Seed to Farm to Table: How Local Seed Saving is Cultivating Sustainability

Reader Contribution by Lisa Kivirist and Inn Serendipity
1 / 4
2 / 4
3 / 4
4 / 4

“Everybody gets lost the first time they come here,” laughs Brijette Peña, founder and owner of the San Diego Seed Company. A quick turn off the busy Martin Luther King Jr. Freeway, amidst apartment complexes and urban, you think you are in the wrong place for a thriving small farm. But head up a steep driveway and there sits Romstedt’s self-created farm oasis, producing over 160 varietals of seeds with over 98 percent sold locally in California. The ecologically diverse property overlooks metro San Diego.

“We’re the only certified organic urban seed farm in the United States, but I don’t want it to stay that way. We need as many people as possible doing this to achieve true resilience,” shares Peña as she walks through her quarter-acre operation. “There are a lot of conversations about local food, but not a lot about local seed. It’s the missing piece of the full circle of any sustainable community because we trial and breed varietals that specifically do well in our climate.”

Local seed production also allows adaptation to regional growing seasons. In San Diego’s case, that would be a very short winter and low water environment. Peña also develops specialized seeds to perennialize certain crops like tomatoes and chard, a growing feat that would be impossible in most other parts of the country. “Our trialing in particular helps new market growers to succeed from the start as we’ve gone through the dirty work for you to find out what varietals grow best here.”

Interestingly, urban centers like San Diego create ideal spots for seed production operations because seed can be produced on small, condensed acreage and you don’t need to worry about cross-pollination contaminating your seed. As we see in so many regional food initiatives across the country like Farmshed in Wisconsin, operations located in metro settings also provide an easy means to invite folks for various classes and educational opportunities to experience the full “seed to plate” sustainability circle. 

“One tomato can give you thirty seeds, which is pretty incredible,” adds Peña. The heart of her seed saving process roots in old school traditional techniques, including a Clipper machine dating back to the late 1800s that she salvaged from a family friend’s barn in her home state of Kansas. The Clipper efficiently “winnows,” a process which separates the chaff from the seed. “Seeds vary in size, from super tiny herb seed to larger bean seed so we have various screens that let the good seed fall through and keep out sticks and rocks and things you don’t want.”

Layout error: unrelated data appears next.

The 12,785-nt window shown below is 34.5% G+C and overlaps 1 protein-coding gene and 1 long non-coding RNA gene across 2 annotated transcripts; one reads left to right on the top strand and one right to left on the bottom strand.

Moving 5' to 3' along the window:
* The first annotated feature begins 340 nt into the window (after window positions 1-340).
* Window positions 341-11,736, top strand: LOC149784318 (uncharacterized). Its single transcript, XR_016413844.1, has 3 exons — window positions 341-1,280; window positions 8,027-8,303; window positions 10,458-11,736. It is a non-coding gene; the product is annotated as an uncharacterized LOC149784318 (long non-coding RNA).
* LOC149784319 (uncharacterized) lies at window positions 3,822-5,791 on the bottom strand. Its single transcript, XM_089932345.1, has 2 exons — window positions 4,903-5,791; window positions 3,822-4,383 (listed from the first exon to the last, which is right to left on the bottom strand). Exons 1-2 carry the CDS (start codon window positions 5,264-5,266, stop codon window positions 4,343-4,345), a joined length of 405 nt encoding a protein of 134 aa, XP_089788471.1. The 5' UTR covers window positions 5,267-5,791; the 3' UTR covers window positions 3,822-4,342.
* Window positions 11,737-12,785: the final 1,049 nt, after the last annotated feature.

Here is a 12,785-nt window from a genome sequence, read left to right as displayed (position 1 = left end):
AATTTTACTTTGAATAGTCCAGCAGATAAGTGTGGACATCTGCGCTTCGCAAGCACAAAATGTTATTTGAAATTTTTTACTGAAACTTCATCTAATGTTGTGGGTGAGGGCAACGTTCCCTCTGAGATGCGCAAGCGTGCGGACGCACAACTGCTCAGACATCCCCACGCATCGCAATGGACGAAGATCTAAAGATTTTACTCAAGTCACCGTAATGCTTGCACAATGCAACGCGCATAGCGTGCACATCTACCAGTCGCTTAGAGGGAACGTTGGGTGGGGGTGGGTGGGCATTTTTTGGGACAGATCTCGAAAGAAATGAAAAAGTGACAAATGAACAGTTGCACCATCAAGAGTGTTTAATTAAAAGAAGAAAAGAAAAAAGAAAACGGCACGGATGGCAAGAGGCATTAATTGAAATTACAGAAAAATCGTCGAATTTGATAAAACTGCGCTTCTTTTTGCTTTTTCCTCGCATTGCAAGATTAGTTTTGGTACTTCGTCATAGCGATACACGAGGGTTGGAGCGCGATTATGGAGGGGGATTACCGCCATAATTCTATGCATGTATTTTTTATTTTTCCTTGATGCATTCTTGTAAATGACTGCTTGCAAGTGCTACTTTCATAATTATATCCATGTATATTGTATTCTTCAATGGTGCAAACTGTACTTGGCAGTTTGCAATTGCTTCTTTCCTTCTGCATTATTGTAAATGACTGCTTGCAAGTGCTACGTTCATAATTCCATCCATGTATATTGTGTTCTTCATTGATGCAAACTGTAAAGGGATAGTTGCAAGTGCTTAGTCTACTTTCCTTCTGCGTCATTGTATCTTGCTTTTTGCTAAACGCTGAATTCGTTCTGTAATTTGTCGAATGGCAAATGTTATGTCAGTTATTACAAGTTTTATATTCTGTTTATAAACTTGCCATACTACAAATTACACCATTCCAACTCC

Fresh seed is more prolific, a reason why Peña aims to only produce what is needed in any given year and sell through inventory annually. “Seed is the most traveled commodity in the world and that really bothers me,” she admits.  Seed often comes from somewhere like Peru, then shipped to India to get processed and to New Jersey to get packed and then dispersed all over the world. That model not only produces poor quality seed, it is unsustainable and growers have no input in the process.”

A hotbed for new food upstarts and innovative perspectives on sustainability, San Diego is home to a growing number of women like Peña collaboratively shaking up the food system. From baking entrepreneur Joanne Sherif to farmers market leader Catt White and food activist Trish Watlington, these women openly share their experiences to help others succeed. 

“I realize it goes against traditional business models to say I want to help others do exactly what I’m doing, but local seed saving defies competition,” sums up Peña “With super localized businesses like seed saving, we each have our own individual markets and can really champion each other to succeed.”

Lisa Kivirist, with her husband, John D. Ivanko, a photographer and drone pilot, have co-authored Rural RenaissanceHomemade for Sale, the award-winning  ECOpreneuring  and Farmstead Chefcookbook along with operating Inn Serendipity B&B and Farm, completely powered by renewable energy. Kivirist also authored Soil Sisters. As a writer, Kivirist contributes to MOTHER EARTH NEWS, most recently, Living with Renewable Energy Systems: Wind and Solar and 9 Strategies for Self-Sufficient Living. They live on a farm in southwestern Wisconsin with their son, Liam, and millions of ladybugs. Read all of Lisa’s MOTHER EARTH NEWS posts here.


All MOTHER EARTH NEWS community bloggers have agreed to follow our Blogging Guidelines, and they are responsible for the accuracy of their posts. To learn more about the author of this post, click on their byline link at the top of the page.